May 29, 2020 was to have been the first day of the 2020 Reno Tahoe Odyssey, a 178-
mile relay race that starts in Reno, courses around Lake Tahoe, to the Carson Valley, to Virginia City and
back to The Biggest Little City. Unsurprisingly, this year’s event was cancelled. My Odyssey teammates
and I were disappointed. Stay at home orders eliminated our ability to run together but provided the
incentive to run more often during each week individually. The weekly run morphed quickly into three
times a week, and we shared our mileage and times after each one, sent lots of encouragement and
emoji high-fives. When we could no longer run shoulder to shoulder, we found a way to maintain
comradery and friendship.
One of the aspects of running I have always valued is the opportunity to lose myself to my own
thoughts. My legs trot me down a given path; my mind follows whatever path it needs. Over the years,
this has proven enormously liberating and illuminating. I have thought through difficult problems on the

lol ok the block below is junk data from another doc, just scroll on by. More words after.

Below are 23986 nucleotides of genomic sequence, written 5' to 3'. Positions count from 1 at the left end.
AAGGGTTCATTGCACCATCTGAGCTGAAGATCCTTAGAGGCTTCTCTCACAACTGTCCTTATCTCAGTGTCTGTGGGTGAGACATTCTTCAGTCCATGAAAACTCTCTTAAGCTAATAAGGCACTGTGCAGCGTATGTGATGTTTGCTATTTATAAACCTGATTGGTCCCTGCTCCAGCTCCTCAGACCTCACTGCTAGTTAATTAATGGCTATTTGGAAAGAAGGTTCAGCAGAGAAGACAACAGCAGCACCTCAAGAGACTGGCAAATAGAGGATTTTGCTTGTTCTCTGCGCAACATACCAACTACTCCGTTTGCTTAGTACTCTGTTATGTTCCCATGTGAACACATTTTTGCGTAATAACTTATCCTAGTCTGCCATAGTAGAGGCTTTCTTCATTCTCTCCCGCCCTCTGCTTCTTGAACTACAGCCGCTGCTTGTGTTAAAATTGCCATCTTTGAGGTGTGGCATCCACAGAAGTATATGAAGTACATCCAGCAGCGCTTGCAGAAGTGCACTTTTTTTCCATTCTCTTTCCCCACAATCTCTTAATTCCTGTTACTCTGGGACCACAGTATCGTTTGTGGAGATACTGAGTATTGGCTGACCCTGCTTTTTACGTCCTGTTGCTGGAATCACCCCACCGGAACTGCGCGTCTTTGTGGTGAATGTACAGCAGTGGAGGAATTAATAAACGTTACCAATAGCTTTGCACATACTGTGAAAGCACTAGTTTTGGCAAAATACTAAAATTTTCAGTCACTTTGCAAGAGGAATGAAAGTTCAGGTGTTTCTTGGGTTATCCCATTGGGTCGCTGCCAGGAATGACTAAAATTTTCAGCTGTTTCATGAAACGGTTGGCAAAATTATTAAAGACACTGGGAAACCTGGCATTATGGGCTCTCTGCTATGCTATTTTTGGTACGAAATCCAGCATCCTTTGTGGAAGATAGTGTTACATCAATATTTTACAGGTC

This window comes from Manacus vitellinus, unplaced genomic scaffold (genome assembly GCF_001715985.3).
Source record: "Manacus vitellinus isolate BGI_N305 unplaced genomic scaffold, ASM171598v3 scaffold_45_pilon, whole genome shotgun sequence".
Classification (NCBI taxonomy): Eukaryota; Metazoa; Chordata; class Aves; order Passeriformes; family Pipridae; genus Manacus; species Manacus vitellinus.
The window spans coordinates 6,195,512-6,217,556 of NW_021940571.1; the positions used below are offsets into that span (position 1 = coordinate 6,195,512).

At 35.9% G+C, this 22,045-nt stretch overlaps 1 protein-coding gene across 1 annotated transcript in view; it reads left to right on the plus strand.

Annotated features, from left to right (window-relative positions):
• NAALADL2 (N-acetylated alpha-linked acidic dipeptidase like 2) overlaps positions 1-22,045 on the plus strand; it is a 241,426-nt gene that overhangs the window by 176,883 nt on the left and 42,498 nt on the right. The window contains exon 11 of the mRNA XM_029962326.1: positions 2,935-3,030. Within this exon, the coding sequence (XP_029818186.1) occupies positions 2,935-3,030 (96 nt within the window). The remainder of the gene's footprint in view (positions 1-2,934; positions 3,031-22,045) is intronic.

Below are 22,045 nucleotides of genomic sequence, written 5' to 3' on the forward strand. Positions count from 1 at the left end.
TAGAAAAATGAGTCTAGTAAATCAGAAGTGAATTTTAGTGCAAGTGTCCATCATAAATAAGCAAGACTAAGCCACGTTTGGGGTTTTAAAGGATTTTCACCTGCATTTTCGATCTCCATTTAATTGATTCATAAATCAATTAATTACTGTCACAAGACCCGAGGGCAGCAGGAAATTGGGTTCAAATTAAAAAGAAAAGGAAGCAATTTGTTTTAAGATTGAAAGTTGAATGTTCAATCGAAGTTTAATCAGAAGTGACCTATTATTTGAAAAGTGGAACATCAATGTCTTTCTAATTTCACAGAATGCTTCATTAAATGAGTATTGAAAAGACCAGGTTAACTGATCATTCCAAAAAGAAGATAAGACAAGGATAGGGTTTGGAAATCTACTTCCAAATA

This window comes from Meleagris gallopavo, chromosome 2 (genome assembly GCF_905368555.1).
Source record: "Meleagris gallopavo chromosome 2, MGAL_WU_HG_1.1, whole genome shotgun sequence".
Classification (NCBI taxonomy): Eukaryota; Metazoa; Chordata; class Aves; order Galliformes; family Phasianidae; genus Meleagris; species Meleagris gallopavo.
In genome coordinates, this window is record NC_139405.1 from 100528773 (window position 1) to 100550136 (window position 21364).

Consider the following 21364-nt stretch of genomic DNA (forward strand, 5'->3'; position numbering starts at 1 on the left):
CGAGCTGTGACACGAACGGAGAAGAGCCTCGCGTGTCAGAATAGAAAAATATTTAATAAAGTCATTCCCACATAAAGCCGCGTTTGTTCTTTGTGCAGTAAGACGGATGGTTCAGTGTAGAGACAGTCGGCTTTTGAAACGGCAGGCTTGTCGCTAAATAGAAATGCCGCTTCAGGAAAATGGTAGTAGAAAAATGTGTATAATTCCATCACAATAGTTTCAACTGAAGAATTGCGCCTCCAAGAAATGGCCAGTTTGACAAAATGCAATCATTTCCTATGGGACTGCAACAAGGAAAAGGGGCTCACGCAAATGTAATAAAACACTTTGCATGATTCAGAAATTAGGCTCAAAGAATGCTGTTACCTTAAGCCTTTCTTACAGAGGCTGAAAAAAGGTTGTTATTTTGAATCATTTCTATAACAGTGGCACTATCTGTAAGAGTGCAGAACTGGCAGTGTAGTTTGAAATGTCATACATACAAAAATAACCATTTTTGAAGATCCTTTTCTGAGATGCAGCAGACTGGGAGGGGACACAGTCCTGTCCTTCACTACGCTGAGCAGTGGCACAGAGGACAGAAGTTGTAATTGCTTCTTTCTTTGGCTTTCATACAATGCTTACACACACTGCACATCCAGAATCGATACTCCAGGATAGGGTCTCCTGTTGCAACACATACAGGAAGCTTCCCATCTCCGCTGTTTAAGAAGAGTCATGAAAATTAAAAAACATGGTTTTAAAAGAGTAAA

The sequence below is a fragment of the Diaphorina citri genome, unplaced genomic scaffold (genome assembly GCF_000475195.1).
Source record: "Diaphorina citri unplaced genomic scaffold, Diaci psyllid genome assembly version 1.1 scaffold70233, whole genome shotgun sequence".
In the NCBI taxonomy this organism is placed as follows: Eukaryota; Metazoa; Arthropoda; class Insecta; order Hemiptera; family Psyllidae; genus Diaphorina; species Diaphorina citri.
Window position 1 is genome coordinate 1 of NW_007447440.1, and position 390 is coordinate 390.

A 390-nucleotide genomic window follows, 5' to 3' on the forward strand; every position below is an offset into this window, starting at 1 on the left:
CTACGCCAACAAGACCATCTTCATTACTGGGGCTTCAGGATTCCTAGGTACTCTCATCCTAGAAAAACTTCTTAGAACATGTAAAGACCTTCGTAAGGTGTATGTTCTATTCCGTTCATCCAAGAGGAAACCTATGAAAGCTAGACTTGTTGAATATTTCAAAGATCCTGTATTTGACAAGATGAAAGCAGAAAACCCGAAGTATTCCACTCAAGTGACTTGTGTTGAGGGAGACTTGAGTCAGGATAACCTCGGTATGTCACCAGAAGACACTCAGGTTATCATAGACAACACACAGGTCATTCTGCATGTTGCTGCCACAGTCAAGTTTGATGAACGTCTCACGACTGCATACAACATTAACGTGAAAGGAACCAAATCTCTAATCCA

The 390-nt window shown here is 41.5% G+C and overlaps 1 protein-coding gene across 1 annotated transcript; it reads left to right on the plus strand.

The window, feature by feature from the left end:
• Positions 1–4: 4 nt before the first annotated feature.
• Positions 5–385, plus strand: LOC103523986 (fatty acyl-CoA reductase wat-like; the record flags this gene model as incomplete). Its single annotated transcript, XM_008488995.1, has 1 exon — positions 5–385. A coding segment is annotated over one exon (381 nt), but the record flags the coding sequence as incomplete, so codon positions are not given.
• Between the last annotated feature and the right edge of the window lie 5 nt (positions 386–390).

trail; my thoughts freed of constraints, running has allowed me to learn, discover, rekindle, redefine the
values I hold most dearly. These attributes of solo running became all the more important in the last
three months. I found structure and solidarity in the midst of isolation.
Running has also been synonymous with training and preparation, an opportunity to push
oneself to do better. The Odyssey served as the beacon around which training was planned, the months
leading up to it a rallying cry to get ready, not only for a grueling and demanding race, but also for the
start the summer. Not so this year. Instead, some of my Odyssey teammates and I trained for a
“virtual” half-marathon, a self-timed event along a course of our choice within a certain time frame. No
water stations or port-a-potties along our route, but lots of support from one another made up for the
lack of amenities. It was actually really fun.
The sport of running reminds us that we have to show up for the important things. COVID-19
isolation has taught that we can improvise by comparing notes after solo runs and we can make our own
race events when the large crowds of a typical race are not in our collective best interest – but we have
to show up for ourselves and for one another. As runners, we should expect nothing less.